UK: ICO's 12 Steps Checklist: How To Prepare For EU Data Protection Reforms

Last Updated: 23 March 2016
Article by David Gourlay

The new General Data Protection Regulation (GDPR) will significantly impact businesses with many having to change their current data protection practices and policies to ensure compliance.

By July this year it is expected that the GDPR will be in final form after completion of legal and translation checks and take effect in the summer of 2018.  Despite the two year lead-in period provided by the GDPR, businesses must not wait until 2018 to begin implementing procedures for GDPR compliance as substantive preparations will be required.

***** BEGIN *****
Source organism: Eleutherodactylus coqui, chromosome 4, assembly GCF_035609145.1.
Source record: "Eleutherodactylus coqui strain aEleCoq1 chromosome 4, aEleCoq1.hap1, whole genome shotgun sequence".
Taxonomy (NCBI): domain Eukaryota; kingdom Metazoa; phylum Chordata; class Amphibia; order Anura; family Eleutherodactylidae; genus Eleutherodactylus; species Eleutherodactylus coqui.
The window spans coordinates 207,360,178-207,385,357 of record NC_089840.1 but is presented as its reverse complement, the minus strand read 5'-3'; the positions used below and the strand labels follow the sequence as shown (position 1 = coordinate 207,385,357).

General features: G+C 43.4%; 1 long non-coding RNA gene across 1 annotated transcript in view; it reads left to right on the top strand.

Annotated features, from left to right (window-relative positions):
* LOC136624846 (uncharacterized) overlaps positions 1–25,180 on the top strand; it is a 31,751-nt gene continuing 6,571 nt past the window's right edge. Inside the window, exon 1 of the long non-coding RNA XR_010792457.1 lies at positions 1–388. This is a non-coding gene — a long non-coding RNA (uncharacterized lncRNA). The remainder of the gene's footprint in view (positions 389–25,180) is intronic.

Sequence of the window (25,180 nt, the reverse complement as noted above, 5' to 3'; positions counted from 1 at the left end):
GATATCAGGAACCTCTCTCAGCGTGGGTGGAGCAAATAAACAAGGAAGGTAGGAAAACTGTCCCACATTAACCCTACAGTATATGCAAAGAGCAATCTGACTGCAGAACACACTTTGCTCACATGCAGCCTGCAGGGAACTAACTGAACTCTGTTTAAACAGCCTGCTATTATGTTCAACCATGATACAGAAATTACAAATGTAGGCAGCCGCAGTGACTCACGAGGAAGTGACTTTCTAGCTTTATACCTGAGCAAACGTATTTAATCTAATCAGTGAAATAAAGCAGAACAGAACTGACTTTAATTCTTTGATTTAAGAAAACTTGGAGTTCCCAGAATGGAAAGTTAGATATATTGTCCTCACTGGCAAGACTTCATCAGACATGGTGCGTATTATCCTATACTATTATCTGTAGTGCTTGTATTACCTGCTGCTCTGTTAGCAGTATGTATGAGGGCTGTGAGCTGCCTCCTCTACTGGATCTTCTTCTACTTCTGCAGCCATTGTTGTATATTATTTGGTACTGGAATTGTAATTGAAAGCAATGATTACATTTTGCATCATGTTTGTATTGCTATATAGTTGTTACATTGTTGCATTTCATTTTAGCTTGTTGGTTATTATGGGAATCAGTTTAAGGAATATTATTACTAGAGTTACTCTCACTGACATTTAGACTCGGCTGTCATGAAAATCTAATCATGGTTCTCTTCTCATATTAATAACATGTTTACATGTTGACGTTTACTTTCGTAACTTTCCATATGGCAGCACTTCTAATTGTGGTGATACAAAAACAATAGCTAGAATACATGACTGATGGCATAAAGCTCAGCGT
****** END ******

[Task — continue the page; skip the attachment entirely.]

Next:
Initial preparation has been made easier for businesses by introduction of a 12 step checklist by the Information Commissioner's Office (the ICO).  This checklist highlights and codifies the essential steps which businesses must consider now to prepare themselves for the GDPR.

The 12 Steps

Step 1 – Awareness

  • GDPR change: The GDPR will significantly amend current data protection law. Not everyone within an organisation will be aware of this.  
  • Action to be taken: Make the GDPR reforms known to key people in the business (e.g. those with supervisory or decision making powers), and make them aware of the effects of such reforms.

Step 2 – Information you hold